·         Continually upgrade and apply your skills and abilities, refusing to accept “what is” as an end but rather as a means to “what will be.”  We once felt that “learning” equated itself to earning – that once we “arrived” in the world we had reached the top and could climb no higher.  What was once necessary to maintain life-long success is no longer sufficient in today’s world.  A secretary needs word processing proficiency (rather than relying upon exceptional “typing” skills).  Many production workers need to run automated machinery or understand statistical process controls (rather than performing repetitive roles or jobs requiring limited skill sets).  An HR Professional must maintain his or her knowledge of legislation impacting the workforce to insure compliance (rather than simply staffing an organization and maintaining a respectful community in which to work).  A homeowner must understand the demand for energy when rewiring his or her home (or the circuitry will not withstand the demands placed upon it by our reliance on electronics).  Individuals who “fail to know” typically fail to grow.
·         Do not confuse being efficient with being effective or keeping busy with being productive.  An e-mail may be efficient, but a conversation could more effectively resolve an issue without extended “replies and clarifications.”  Leaving a note as to where you are might be efficient but calling someone to give a personal explanation can be much more effective.  A person may appear busy but unless a concrete objective is accomplished – a sense of urgency linked to the completion of a stated Organizational Goal – the activity is no more meaningful than dust in the wind.  Effective people make sure that every investment of time and/or energy has a direct and measurable impact – whether it be in their business OR their personal relationships.
·         NEVER believe you are irreplaceable.  In the workplace, when an employee feels that nobody could EVER do what he or she does, that employee has probably limited what he or she could ever accomplish.  If nobody else can do your job, then you will never have time to do anything other than your assigned tasks.  Individuals who believe they are “critical” to the Organization within their limited and specialized role do not typically grow – they simply reinforce stagnation and the acceptance of mediocrity.  If nobody else can do the things you do, you will never be able to seek new horizons or accept new responsibilities.  Individuals feeling self-important within their relationships often lead lonely lives as it is difficult to be important to anyone else when you become self-absorbed in your thinking and self-important in your priorities.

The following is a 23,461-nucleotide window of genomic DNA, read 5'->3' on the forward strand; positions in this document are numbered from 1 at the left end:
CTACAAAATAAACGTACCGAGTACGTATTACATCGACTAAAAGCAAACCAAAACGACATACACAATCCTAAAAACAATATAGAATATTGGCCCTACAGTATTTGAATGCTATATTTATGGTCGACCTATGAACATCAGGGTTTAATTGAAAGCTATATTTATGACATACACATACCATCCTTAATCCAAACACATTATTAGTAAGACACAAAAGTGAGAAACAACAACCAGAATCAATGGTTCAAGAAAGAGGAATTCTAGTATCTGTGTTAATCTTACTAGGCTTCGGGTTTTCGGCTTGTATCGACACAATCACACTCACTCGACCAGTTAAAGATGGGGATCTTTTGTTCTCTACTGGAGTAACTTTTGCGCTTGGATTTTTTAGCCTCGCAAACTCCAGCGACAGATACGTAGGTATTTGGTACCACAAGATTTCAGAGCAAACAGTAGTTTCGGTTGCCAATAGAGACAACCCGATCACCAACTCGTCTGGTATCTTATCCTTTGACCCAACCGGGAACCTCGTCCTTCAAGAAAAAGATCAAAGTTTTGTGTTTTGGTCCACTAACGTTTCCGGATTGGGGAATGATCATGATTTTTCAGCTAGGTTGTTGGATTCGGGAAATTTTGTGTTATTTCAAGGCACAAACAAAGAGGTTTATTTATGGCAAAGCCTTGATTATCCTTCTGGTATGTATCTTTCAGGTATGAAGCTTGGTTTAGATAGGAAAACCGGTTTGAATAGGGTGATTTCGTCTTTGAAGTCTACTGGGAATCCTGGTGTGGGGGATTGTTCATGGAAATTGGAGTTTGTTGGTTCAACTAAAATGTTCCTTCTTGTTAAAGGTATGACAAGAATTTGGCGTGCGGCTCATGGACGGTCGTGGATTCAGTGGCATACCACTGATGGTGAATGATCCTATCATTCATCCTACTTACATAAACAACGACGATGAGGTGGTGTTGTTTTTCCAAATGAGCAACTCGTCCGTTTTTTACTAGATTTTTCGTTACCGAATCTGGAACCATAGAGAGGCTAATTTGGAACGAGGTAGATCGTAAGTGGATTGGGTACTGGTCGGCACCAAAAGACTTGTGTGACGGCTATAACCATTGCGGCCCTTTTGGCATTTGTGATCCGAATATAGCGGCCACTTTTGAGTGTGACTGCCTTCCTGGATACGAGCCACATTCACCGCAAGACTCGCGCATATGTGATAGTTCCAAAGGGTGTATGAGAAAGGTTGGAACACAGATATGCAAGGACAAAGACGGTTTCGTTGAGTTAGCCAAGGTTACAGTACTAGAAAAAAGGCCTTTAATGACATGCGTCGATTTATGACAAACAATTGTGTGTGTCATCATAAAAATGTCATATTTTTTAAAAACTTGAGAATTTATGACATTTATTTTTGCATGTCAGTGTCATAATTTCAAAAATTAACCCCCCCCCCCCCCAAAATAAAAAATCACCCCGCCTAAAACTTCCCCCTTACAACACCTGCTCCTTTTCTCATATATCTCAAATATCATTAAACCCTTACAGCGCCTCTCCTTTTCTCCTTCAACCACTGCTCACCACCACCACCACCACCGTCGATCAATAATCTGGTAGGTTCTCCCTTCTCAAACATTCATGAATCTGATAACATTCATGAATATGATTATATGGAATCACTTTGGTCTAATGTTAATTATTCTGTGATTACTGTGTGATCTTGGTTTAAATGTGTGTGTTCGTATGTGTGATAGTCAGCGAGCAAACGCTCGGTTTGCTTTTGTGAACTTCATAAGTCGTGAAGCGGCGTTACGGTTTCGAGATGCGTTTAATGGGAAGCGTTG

·         Do not fool yourself into thinking you know all the answers.   One must always be open to new ideas, techniques, and ways of doing things in order to grow.  Innovation comes from applying new ways of doing things to accomplish existing tasks.  One can truly contribute ONLY after identifying the limitations of current systems, policies and procedures, asking questions as to how they might be improved then moving forward towards the adoption of more effective resolutions.  In reality, people who know all the questions (and are unafraid to ask them) are often more valuable than those who feel they know all the answers
·         NEVER forget (or refuse) to give credit to others – particularly when assigning blame to others should they fail.  People recognizing and acknowledging the ideas and actions of those who have taken risks to make things happen – and assume the blame if things go wrong – will win loyalty, be recognized as leaders, and become vital contributors to the activities around them.  When one assigns the responsibility AND holds an individual accountable for results (providing the opportunity to rectify mistakes should they occur), others are able to spread their own wings as they soar high above those simply doing what they are told or performing strictly within established boundaries.  Think about how much we could accomplish in life IF ONLY we did not care who received the credit!
·         We do not establish confidence and credibility if we always assume the lead.  A delicate blend of “me first” and “I am right behind you” is needed to gain another’s confidence.  A person is measured more by his or her actions than by their words (as actions shout while words simply whisper).  To retain credibility, others must be encouraged to grow up through the ranks – forging a path that the group can follow – with you “watching their back” to minimize the consequences of a fall.  A good leader cannot always be first – but must never push the team into avoidable trouble from a “safe position behind the lines.”

There are many ways to learn.  While learning from the failure of others is often easiest, acknowledging our own shortcomings AND moving forward from them is somehow a much more effective (and rewarding) road to follow.